PERMISOS Y BUROCRACIA / En cualquier caso, el viaje de los mercantes alemanes no estuvo exento de dificultades. Las autoridades rusas les hicieron esperar un mes en Vladivostok mientras los servicios especiales consideraban si se podía o no permitir el paso de barcos extraños por la ruta marítima. Para conseguir el permiso, el propietario de Beluga Shipping, Niels Stolberg, tuvo que desplazarse a Moscú, donde gestionó el asunto «al máximo nivel político», según informó la agencia rusa RIA Novosti. El viaje del Fraternity y el Foresight abre nuevas perspectivas para el suministro de mercancías a una extensa región de Siberia con enormes yacimientos de hidrocarburos. Las autoridades rusas, que vigilaban con recelo ese viaje pionero, ofrecieron a Stolberg una escolta de rompehielos, pero no se necesitó su ayuda por el dramático decrecimiento del hielo marino en el Ártico. El paso del Noreste fue recorrido por primera vez en 1878 por Adolf Erik Nordenskjöld, navegante suecofinés, pero su explotación comercial no empezó hasta el desarrollo de la radio y los rompehielos. A partir de 1935, cargueros soviéticos lo transitaron con una cierta frecuencia para el transporte de materias primas locales, como madera y metales, pero siempre con barcos de apoyo para abrirse paso. A partir de los años 90 cayó un poco en el olvido no por un cambio en la dinámica del hielo, sino simplemente por el elevado coste económico de las operaciones y el colapso de la URSS. Seguía habiendo un cierto tráfico en ambos extremos de la ruta, pero los buques no se atrevían a hacer el camino completo.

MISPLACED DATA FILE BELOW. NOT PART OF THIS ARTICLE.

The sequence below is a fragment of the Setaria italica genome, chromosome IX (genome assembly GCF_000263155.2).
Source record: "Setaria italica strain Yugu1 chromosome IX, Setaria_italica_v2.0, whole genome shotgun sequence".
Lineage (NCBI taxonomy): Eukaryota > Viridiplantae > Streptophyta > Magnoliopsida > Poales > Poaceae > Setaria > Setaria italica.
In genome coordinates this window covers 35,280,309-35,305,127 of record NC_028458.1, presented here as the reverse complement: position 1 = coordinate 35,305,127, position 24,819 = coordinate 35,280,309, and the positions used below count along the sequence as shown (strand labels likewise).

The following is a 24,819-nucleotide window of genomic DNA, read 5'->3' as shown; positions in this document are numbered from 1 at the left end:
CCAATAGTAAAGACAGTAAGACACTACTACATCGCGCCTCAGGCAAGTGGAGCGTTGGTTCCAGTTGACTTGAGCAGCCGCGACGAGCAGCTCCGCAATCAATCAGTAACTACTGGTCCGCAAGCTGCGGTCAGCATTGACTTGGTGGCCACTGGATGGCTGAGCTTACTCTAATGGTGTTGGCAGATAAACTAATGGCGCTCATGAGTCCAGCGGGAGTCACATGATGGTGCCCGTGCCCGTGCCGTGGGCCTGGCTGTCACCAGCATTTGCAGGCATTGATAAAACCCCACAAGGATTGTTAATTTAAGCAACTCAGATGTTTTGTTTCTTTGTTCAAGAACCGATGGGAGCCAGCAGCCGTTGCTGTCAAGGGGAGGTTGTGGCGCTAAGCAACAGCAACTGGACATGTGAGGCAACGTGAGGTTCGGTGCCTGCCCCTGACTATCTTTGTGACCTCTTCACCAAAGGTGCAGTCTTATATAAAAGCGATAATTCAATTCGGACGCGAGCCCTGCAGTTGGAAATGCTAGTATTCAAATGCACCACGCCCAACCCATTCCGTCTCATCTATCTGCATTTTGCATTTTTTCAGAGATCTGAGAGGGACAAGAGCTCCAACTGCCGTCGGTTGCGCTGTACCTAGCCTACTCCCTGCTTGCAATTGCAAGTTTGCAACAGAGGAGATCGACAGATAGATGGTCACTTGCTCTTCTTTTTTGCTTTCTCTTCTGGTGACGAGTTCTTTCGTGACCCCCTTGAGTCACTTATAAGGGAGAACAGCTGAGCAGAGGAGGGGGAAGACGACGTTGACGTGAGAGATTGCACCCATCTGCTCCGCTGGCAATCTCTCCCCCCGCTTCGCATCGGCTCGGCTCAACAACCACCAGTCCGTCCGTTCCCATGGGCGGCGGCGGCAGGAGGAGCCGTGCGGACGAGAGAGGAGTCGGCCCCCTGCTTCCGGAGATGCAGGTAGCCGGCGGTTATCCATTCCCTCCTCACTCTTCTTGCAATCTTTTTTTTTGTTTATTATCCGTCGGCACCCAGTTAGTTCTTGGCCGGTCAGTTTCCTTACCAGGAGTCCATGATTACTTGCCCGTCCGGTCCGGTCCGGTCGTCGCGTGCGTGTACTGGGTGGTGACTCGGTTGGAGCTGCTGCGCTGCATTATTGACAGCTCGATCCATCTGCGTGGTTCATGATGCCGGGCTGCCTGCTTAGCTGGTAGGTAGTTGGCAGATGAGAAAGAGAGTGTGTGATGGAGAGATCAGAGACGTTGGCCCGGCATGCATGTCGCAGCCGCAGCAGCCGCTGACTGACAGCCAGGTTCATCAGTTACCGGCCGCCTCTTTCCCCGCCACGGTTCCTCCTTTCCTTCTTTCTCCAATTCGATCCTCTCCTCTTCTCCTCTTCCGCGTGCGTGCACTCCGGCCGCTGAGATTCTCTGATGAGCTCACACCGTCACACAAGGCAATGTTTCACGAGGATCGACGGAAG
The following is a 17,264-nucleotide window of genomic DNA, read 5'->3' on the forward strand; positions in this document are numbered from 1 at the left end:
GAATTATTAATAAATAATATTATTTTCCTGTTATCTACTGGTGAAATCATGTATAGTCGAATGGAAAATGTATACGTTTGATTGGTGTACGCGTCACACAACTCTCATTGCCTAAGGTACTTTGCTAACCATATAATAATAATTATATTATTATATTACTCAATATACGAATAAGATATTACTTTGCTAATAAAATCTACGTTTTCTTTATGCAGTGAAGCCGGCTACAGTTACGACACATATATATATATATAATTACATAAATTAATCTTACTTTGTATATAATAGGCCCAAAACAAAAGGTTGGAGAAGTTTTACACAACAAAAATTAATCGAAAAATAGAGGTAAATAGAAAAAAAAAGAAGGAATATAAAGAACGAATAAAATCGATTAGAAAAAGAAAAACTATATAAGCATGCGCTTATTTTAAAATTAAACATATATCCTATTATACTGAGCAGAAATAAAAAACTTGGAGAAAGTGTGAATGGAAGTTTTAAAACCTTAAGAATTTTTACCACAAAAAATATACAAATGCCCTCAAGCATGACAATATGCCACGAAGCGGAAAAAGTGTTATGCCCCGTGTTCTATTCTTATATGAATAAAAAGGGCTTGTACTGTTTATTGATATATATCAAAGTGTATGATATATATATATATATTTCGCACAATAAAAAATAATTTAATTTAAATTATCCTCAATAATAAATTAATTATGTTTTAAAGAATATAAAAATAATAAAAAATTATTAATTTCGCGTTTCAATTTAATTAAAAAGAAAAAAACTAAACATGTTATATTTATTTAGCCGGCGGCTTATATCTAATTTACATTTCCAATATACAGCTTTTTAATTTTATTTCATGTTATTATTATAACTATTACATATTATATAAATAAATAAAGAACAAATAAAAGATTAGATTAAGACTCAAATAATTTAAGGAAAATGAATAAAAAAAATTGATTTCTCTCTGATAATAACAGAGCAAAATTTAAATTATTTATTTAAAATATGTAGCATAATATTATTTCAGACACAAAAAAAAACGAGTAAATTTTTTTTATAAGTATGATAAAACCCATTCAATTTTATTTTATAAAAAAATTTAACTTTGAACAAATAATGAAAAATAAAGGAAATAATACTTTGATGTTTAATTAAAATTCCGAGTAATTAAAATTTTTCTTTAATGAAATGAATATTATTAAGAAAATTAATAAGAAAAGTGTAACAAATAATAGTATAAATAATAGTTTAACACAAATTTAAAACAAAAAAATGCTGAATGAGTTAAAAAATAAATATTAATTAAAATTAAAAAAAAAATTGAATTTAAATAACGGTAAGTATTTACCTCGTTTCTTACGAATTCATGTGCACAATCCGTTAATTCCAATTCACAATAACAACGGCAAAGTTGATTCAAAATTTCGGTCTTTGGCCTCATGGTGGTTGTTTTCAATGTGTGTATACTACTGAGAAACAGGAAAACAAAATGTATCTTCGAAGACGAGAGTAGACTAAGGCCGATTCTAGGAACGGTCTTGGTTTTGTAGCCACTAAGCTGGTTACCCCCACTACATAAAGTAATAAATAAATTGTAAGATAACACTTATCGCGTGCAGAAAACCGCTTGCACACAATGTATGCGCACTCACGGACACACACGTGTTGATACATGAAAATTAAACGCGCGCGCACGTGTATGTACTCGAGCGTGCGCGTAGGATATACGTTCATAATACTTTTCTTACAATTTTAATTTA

SUBSUELO / A pesar de sus riquezas, la zona subártica de Rusia, comunicada con el resto del continente a través de la ruta del Norte, ha tenido tradicionalmente problemas para abastecerse de materiales y mercancías a causa de la escasa financiación estatal. Para las petroleras rusas concentradas en Siberia, la llegada de los mercantes alemanes significa una rotura del bloqueo. Según Stolberg, su empresa ya tiene seis contratos firmados con compañías locales para llevar mercancías al puerto de Yamburg. Es decir, el deshielo abre nuevas comunicaciones y, al mismo tiempo, facilita la explotación de una región –terrestre y marítima– prácticamente virgen.

Article in The Independent, London:



A triumph for man, a disaster for mankind

Two ships are finishing the first commercial navigation of the fabled North-east Passage. It is an epic moment – but also a vivid sign of climate change in the Arctic

By Tony Paterson

It has been one of the elusive goals of seafaring nations almost since the beginnings of waterborne trade, but for nearly 500 years the idea has been dismissed as an impossible dream. Now, as a result of global warming, the dream is about to come true.



Within days, a journey that represents both a huge commercial boon and a dark milestone on the route to environmental catastrophe is expected to be completed for the first time. No commercial vessel has ever successfully travelled the North-east Passage, a fabled Arctic Sea route that links the Atlantic Ocean and the Pacific far more directly than the usual southerly cargo route. Explorers throughout history have tried, and failed; some have died in the attempt.